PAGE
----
What media CEO would not want to be in Rife’s shoes, owning not only the means by which the metaverse is brought to the masses, but engaging them with a sufficiently enticing experience that they would never want to leave? It would involve creating not only the platform on which these experiences could be had but making sure that the access and technology were also available. It is easy to imagine this goal clothed in the best intentions and laundered through the promise of transparent technology. It is equally reasonable to think that the builders of such technologies would claim they are creating a utopian world with a new economy and equitable participation. What is hard to believe is that the social interactions or marketing strategies of any virtual world would be somehow different from what we see happening online today.

New York Times reporter Kashmir Hill shared her experience in Meta’s Horizon Worlds in October of 2022. Her account reads like a refreshing version of the typical experience in current social media apps: the possibility of meeting people from all walks of life, from around the world. These encounters are “spontaneous” and, she says, without “the algorithm” dictating the meeting. Yet there are also underage visitors, trolls, and conversations that escape the moderators. Will Meta be able to supervise most interactions, control stalking, and keep its hands clear of algorithmic influence? In the unlikely event that Meta achieves these goals, we should still expect the creation of darker virtual worlds where none of these rules are respected, and we should still expect the same kinds of psychological abuse and technological crime that we see right now in social media. There is no evidence that would convince us the metaverse would play out any differently, despite Zuckerberg’s claim that it doesn’t have to be that way.

Instead, we ought to ask ourselves, why do it in the first place? Among some, there is a desire to create and to realize what is in many ways a technical and artistic challenge. For others, there is entertainment value—virtual 3D games that involve movement and immersion. It is also the next level of encounter in social settings, enabling conversations with old and new friends separated by distance in a novel way. These are the positive and innocuous benefits that the Rifes and Hiros of the world cite. Yet those goods cannot conceal the darker motives behind owning the platforms on which virtual worlds are built and deploying the addictive technologies that engage and eventually monetize attention. Nor does being a hero in the Metaverse obscure the facts that Hiro lives in a storage unit, struggles to find gig work for the CIA, and has no real relationships or prospects for a fulfilling adult life when the novel opens. Deploying the metaverse will require billions and will impose new costs on participants. None of that wealth will address the concrete issues experienced by individuals and communities.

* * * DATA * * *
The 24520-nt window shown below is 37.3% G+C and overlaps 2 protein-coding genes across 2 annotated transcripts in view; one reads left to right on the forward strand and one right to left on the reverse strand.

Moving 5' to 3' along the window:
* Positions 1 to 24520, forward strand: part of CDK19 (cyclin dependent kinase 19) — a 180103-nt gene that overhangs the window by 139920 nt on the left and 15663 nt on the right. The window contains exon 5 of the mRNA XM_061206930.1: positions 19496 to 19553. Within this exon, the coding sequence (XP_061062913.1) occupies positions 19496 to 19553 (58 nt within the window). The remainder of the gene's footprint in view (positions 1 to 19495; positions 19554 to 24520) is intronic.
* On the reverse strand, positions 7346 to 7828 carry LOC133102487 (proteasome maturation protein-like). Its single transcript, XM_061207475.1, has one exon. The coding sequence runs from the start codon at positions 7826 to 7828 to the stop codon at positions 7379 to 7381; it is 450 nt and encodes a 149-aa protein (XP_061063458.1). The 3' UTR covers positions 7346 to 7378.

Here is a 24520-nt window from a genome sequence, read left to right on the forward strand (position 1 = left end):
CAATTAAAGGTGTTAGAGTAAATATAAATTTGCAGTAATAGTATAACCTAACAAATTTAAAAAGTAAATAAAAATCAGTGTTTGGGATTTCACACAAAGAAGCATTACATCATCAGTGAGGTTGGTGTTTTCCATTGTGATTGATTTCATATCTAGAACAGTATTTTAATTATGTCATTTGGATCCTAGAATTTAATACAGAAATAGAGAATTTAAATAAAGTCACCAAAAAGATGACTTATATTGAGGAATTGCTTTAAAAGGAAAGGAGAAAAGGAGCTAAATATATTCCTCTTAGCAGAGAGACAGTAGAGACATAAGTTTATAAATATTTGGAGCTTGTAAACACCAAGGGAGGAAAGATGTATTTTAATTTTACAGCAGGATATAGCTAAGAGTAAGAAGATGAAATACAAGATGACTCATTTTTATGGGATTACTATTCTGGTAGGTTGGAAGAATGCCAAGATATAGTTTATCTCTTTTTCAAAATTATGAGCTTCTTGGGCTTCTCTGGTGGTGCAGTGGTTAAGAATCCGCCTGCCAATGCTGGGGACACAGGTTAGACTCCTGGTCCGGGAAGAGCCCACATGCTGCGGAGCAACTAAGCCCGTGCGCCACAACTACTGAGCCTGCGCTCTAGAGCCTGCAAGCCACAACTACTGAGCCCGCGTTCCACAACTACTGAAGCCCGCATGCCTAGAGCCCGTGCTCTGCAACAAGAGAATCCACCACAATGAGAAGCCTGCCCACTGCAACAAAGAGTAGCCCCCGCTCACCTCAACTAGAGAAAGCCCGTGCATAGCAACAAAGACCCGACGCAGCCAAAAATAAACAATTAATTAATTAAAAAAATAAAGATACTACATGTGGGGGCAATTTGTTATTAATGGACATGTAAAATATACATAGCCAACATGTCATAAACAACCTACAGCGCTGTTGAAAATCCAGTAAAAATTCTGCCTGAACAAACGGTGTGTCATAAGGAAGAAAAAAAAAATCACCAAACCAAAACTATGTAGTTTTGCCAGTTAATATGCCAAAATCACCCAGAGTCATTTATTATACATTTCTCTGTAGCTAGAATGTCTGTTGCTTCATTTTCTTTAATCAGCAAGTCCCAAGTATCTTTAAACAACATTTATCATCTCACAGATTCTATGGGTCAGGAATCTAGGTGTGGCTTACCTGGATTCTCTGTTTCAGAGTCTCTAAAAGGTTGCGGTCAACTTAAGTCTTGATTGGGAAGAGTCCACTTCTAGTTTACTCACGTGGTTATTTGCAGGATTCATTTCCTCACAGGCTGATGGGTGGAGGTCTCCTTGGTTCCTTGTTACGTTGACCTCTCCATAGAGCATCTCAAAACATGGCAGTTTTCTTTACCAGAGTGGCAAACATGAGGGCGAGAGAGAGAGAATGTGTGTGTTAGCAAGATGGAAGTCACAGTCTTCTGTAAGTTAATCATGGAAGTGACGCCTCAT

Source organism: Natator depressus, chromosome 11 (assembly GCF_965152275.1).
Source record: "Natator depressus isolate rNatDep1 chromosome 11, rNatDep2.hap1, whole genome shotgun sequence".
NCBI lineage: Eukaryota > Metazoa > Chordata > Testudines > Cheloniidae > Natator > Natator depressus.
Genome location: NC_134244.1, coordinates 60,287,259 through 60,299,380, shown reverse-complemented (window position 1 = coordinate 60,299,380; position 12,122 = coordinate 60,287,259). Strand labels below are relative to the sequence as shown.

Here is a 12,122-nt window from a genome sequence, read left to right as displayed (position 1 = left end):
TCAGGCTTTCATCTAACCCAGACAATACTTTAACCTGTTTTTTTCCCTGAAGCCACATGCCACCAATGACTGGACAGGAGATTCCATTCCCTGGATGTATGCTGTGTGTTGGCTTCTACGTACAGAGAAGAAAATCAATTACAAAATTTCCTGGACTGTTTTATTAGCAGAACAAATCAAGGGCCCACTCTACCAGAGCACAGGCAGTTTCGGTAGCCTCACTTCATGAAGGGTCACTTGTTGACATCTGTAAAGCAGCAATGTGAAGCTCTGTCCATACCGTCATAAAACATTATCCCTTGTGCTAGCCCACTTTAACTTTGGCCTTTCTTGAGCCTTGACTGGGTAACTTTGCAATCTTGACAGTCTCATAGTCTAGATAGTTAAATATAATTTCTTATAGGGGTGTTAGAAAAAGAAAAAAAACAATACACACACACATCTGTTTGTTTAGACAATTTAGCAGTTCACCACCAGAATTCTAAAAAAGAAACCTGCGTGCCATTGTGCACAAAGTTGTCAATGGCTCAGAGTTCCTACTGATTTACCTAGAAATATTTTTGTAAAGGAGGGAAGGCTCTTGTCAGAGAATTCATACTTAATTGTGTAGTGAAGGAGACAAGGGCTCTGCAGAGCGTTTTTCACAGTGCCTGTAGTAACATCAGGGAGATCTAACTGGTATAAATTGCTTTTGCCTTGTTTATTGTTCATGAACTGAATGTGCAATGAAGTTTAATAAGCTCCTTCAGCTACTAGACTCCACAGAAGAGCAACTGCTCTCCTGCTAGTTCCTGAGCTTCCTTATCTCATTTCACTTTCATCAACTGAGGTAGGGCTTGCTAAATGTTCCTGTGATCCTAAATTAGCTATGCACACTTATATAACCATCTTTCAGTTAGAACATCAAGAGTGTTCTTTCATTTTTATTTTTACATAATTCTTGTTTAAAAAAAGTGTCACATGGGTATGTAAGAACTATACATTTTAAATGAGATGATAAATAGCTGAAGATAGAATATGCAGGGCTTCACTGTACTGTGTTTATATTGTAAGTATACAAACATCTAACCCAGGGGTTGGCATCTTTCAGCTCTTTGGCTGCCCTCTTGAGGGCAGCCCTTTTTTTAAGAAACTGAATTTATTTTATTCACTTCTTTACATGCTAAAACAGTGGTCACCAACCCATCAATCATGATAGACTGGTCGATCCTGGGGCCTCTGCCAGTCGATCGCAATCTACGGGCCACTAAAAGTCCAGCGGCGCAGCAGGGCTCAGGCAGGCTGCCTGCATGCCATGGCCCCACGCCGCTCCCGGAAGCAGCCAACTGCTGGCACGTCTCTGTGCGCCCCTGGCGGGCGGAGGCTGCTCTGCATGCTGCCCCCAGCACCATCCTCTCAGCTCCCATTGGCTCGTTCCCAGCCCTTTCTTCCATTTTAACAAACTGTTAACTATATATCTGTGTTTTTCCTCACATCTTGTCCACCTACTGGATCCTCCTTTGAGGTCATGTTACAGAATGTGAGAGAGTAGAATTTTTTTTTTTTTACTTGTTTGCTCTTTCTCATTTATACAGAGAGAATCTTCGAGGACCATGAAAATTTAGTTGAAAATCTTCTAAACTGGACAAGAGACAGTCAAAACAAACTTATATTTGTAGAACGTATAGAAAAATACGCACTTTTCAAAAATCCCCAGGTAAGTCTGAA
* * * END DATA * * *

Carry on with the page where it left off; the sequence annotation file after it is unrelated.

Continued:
The only way to resolve poverty, lack of opportunity, conflict, feelings of depression, isolation, and despair, and the myriad other problems that face us today is by engaging and collaborating with those around us in the real world. We can and must participate in distributed communities. We need the benefits of leisure and entertainment. However, we first need to answer serious questions about how much we are willing to expend on projects that are primarily designed to make media companies wealthy. To the extent that we sink our time and money into the diversions of virtual reality, we reduce our investment in our immediate communities and urgent problems. Given that there will be a reckoning for every careless word uttered (Mt 12:36), now is the time to intentionally decide how much of our attention will be given to the simulation of reality and how much we choose to attend to the real world.

[1] The Metaverse is the proper name for the virtual world of Snow Crash. The metaverse is the generic term used by modern technologists and pundits to describe the realization of such a virtual world.

[2] Snow Crash is the proper name of the drug and computer virus after which the novel was titled.

[3] Neal Stephenson, Snow Crash (New York: Bantam Books, 2008), 77.

[4] Ibid., 80.

Edward Trudeau is the Director of Planning and Institutional Research at The Catholic University of America, in Washington, DC. He holds a Master of Arts in Theology from Franciscan University of Steubenville and a Master of Science in Computer Science from Catholic University. Edward also serves on the Board of St. Jerome Institute, a private classical high school in the Catholic intellectual tradition, where he assists in curriculum development. He lives in Maryland with his wife and six children.

Posted on February 22, 2023